P O W E L L, W y o. - Wasatch High School graduate Pete Julander paced the Northwest College Wrestling Team to the national championship and earned personal glory for himself as well with an individual placing.
Wrestling at 184 pounds, Julander helped the NWC Trappers of Powell, Wyo., rewrite the record books at the National Junior College Athletic Association Wrestling Championship tournament Feb. 27 and 28 in Rochester, Minn.
The Trappers posted 155.5 points to claim top dog honors, the most recorded by a single team during the entire 44-year history of the tournament. California's Lassen College was a distant second, posting 89.5 points, followed by Iowa Central Community College (87.5), North Idaho College (82) and Kansas' Colby Community College (78.5)
The NWC grapplers were ranked first in the nation before they even hit the mats this season and never surrendered their position. And for the first time in its history, Northwest College qualified a wrestler for the national tournament in all 10 weight categories.
Julander figured prominently in that success story. The sophomore All-American scrapped his way to a seventh place finish at the tournament.
He was an All-American wrestler for NWC in 2001 and took eighth place in the 165-pound weight division at that national tournament.
"Two years later, with the extra weight of a wife and child soon to be born, Pete found his way back to NWC to try his hand at wrestling again," NWC Wrestling Coach Jim Zeigler said.
During those two years off, Pete worked a lot of odd jobs supporting his new family," according to Zeigler. "During that time, his wrestling skills buried themselves somewhere and it was hard to find them. He struggled more than most in trying to get back into it. His timing was off; his body was out of shape; and he needed a lot of polish. This is generally the case when someone sits out from the sport for that long. But like any other talented athlete, the skills will resurface when you least expect them and they usually resurface all at once. It just clicks, and that's what happened for him."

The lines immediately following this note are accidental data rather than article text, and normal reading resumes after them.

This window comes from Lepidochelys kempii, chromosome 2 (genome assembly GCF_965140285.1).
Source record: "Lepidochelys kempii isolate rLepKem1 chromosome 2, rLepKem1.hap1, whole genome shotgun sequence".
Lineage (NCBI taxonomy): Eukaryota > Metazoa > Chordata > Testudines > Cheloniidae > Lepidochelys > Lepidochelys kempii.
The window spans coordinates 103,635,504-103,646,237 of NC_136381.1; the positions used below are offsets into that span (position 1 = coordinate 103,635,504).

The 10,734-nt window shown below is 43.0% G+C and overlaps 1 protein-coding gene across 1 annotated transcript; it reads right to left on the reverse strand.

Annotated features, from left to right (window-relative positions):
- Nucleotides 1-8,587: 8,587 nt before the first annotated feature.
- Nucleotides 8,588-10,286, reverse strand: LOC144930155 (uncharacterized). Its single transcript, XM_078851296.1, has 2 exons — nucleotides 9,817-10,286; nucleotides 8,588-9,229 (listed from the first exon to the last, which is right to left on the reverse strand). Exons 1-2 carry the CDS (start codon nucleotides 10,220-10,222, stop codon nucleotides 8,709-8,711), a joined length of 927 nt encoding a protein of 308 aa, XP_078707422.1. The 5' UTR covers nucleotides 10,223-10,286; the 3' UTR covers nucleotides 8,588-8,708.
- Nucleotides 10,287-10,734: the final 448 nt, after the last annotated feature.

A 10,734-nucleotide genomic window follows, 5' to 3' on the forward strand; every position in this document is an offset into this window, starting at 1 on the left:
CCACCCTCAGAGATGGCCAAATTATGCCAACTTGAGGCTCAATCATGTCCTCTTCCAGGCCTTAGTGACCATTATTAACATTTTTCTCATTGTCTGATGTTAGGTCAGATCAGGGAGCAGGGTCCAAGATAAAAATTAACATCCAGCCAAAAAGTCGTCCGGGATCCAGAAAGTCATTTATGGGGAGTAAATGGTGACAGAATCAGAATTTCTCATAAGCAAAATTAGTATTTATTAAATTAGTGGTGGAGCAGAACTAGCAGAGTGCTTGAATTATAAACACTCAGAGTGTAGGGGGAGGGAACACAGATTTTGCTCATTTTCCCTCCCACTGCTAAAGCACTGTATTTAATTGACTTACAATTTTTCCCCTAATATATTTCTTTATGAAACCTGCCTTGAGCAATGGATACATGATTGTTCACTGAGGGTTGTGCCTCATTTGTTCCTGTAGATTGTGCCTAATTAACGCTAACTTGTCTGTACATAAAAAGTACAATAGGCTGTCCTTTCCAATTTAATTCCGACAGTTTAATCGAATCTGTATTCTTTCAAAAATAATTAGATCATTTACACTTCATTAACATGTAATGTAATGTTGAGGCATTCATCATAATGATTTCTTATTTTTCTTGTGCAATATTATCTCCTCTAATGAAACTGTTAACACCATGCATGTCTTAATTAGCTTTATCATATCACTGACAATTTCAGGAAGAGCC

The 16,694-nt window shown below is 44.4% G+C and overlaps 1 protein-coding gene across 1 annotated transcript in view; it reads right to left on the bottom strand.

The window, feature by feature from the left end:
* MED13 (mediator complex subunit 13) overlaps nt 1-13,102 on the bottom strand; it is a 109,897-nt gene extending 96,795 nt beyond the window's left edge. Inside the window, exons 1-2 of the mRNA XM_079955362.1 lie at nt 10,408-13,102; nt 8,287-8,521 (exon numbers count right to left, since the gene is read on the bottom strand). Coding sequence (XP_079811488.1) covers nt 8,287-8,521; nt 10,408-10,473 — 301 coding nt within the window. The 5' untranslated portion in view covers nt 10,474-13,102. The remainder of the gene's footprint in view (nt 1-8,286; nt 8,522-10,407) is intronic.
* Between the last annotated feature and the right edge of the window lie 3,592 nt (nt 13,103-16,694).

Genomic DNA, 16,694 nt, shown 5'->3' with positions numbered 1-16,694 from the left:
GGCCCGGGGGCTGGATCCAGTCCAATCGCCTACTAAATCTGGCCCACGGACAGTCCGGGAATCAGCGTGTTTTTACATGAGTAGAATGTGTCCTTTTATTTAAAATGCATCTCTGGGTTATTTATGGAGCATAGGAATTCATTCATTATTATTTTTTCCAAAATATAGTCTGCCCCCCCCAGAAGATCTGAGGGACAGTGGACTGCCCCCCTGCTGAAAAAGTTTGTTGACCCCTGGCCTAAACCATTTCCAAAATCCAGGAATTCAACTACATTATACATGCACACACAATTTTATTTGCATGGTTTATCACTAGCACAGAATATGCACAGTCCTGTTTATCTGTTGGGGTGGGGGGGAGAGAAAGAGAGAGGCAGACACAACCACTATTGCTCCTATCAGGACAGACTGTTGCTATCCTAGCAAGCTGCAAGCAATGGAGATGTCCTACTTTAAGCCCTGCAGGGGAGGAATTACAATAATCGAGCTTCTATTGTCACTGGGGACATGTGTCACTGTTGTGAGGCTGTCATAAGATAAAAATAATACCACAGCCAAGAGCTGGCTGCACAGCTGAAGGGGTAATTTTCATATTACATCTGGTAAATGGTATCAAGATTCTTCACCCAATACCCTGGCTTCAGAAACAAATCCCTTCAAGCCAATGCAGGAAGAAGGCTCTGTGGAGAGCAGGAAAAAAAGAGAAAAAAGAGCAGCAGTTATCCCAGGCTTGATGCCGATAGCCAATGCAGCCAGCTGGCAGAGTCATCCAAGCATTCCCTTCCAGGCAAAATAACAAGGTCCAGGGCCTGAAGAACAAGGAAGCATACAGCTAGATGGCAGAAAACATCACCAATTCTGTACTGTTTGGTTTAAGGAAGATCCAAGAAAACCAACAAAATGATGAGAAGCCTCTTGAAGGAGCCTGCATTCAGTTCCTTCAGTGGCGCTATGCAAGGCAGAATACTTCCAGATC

Zeigler and Julander's fellow team members can almost pinpoint the exact date things clicked for him. "We all think the light switch went on right after his baby, James, was born. The boys on the team call it "'Dad Power'," Zeigler said.
Julander was a complete player this year, according to his coach. "He wasn't able to make the squad in the early part of the year at his 174 pound weight class, so we moved him to the 184 pound spot. He was giving up some weight because his general weight is right around 179, but he was able to overcome the time off and the disadvantage of weight and become an All American for the second time. This guy is a dedicated, quality individual who had already proven himself, and then he came back and did it again for us."
After two national placings, Julander is ending his collegiate wrestling career.
"He's accomplished what he wanted to accomplish," Zeigler said. "Now he's ready to finish his education, to be a husband, a dad , and a biology teacher and wrestling coach."
Named the 2004 national coach of the year, Zeigler has carved a reputation for his coaching philosophy, which includes monthly team/family dinners, regular off-the-mat team/family activities and weekly (sometim es twice-weekly) compulsory academic study halls for the whole team. He recruits young wrestlers on the basis of their character and athletic potential.
Julander matched the criteria and became an integral component in the NWC wrestling machine. He plans to graduate from Northwest College in May and then transfer to Utah Valley State College in Orem. His collegiate wrestling success follows an outstanding high school career that included two state championships and an Outstanding Wrestler designation at the 2000 state tournament.
His parents are Christine and Delron Julander of Heber City.